Diversify your knowledge

The three-part training is offered in partnership with the Center de services scolaire de Montréal and several community organizations. It allows participants to acquire knowledge related to intercultural communication, the functioning of Quebec's school and health systems, labor standards and community and public resources, among others.

“I gained more self-confidence through the training. I feel more seasoned in helping other immigrants understand the workings of Quebec society and integrate into it,” says Pierre Wilu Wilu, a 74-year-old grandfather from the Democratic Republic of Congo, who chose to take training at the CRIC so that you can put your experience at the service of other immigrants.

Immigrant men wanted for the second cohort of Men-relay

Pierre Wilu Wilu. Photo credit: Intercultural Resource Hub

“The training helped me learn about resources that allow me to help people who need to know how to enroll their children in school, find a food bank, or look for a job or housing,” continues Mr. Wilu. Wilu, who particularly appreciates the knowledge acquired in connection with the levels of government, personal development, the power to act, sexual minorities, women's rights and the supervision of young people.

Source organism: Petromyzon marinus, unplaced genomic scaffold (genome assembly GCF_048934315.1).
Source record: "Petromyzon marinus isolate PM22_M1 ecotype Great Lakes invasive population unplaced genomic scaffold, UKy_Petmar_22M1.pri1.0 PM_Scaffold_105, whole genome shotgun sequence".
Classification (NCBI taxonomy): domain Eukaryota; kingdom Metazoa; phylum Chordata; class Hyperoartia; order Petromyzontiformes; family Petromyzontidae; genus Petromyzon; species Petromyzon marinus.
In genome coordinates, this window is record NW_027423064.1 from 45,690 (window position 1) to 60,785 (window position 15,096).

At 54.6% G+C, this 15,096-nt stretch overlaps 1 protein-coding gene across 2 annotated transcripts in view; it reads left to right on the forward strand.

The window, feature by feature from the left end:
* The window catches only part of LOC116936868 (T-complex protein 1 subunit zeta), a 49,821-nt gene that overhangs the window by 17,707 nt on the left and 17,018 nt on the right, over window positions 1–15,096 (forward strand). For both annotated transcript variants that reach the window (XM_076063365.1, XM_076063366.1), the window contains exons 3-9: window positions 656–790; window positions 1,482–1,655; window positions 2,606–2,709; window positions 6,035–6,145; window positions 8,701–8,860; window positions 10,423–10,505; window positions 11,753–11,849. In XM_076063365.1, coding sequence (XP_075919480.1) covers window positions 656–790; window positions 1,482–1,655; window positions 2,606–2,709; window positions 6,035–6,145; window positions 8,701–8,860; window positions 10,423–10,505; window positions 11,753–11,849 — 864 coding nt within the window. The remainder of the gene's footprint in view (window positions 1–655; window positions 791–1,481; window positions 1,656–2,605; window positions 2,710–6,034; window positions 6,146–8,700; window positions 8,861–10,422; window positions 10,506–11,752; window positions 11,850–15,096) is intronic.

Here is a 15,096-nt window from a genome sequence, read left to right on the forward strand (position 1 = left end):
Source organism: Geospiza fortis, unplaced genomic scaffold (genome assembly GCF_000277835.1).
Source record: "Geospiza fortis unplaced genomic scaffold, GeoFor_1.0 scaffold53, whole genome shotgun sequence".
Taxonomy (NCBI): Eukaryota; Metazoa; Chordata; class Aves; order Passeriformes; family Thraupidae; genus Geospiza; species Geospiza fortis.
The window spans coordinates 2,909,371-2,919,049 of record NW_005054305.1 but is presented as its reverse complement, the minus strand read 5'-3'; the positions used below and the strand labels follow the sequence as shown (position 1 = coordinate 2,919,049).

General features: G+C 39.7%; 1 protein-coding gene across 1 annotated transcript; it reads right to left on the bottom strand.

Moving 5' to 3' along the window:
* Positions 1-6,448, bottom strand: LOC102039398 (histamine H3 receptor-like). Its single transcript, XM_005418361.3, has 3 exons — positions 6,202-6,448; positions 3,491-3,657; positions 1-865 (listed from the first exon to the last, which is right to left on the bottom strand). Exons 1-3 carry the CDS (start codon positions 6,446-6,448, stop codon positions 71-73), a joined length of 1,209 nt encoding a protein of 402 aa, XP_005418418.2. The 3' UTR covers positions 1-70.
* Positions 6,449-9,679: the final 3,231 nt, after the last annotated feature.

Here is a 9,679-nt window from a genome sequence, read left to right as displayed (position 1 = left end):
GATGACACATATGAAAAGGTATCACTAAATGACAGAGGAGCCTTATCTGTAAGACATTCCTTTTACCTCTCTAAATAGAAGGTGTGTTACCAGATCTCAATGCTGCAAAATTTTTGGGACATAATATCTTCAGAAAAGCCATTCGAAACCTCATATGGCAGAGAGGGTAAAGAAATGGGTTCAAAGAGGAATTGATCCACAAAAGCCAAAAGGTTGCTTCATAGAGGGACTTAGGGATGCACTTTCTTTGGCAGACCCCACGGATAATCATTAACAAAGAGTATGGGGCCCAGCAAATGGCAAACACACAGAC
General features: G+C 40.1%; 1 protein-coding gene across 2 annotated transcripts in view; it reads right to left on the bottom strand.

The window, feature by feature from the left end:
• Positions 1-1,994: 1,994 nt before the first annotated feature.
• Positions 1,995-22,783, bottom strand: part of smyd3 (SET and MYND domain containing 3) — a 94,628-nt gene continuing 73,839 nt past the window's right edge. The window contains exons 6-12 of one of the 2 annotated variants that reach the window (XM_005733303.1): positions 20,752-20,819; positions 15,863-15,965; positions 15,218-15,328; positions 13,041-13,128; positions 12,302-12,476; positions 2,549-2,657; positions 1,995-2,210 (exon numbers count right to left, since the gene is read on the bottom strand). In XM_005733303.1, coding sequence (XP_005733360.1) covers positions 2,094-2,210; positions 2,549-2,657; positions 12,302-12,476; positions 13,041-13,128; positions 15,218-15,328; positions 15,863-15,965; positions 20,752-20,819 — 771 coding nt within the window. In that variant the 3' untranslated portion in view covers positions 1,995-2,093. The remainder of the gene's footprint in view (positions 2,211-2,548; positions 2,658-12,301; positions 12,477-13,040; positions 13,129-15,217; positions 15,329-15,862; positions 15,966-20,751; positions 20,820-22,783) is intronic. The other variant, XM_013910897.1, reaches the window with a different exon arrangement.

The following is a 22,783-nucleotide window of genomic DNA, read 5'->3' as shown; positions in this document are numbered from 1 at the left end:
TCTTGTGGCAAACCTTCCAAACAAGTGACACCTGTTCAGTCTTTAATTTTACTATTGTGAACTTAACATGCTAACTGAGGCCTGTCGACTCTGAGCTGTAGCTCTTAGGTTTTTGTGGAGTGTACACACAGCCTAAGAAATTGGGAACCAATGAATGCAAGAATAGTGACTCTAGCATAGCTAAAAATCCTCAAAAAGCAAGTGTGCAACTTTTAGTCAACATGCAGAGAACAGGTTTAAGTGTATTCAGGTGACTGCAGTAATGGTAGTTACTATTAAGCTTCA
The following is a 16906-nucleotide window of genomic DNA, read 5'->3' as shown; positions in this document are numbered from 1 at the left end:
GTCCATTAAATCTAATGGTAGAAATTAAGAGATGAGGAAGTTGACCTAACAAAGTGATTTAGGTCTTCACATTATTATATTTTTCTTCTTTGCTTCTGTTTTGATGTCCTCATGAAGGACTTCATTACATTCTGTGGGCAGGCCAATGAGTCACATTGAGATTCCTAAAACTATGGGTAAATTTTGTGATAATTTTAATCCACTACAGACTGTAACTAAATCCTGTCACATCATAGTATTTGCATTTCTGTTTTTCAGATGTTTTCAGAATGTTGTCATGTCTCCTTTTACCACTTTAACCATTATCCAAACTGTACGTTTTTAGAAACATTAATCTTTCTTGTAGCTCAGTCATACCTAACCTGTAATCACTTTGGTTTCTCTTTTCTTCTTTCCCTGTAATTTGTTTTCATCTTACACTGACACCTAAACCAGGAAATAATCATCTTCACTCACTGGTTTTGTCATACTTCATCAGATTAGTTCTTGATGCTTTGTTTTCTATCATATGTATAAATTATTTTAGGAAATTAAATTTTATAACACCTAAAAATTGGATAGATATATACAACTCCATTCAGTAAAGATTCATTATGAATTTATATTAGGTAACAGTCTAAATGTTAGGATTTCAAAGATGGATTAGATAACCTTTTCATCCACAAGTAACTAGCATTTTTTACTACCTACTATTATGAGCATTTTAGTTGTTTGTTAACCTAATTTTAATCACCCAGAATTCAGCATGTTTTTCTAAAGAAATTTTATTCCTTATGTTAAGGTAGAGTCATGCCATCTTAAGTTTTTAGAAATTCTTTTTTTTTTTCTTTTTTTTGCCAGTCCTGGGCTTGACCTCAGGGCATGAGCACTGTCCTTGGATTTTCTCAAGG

Actively involved in his community and his parish since his arrival in Montreal four years ago, the Congolese relay man is able to offer support in French, Lingala, Swahili and Kikongo.

< strong>Giving back during retirement

“I wanted to occupy some of my time without necessarily having to engage in full-time volunteering, because I still teach a few courses and I like to save time for other activities,” says Adrian Martinez, retired piano teacher from the Vincent-d'Indy School of Music.

“[The training] is very interesting even if you have lived in Montreal for a long time, because you do not know all the organizations. We can't solve all people's problems, but we are able to direct them to those who can help them,” says Mr. Martinez, established in Quebec since 2003.

Men immigrants wanted for the second cohort of Relay Men

Adrian Martinez. Photo credit: Crossroads of intercultural resources

The 63-year-old Argentinian took the training to be able to occasionally help other people in his mother tongue, Spanish. He is delighted to have been able to help, during his internship, immigrants who needed an interpreter.

“I accompanied a woman who needed to speak with her child's teacher and a man who had to take steps to get his driver's license,” he says proudly.

The CRIC is organizing an information session on the Homme-relais program on January 18, from 6 p.m. to 9 p.m., at 2240, rue Fullum, in order to recruit immigrant men wishing to participate in the next cohort starting in February. It is possible to register by writing to

This text was produced as part of the Local Journalism Initiative.< /p>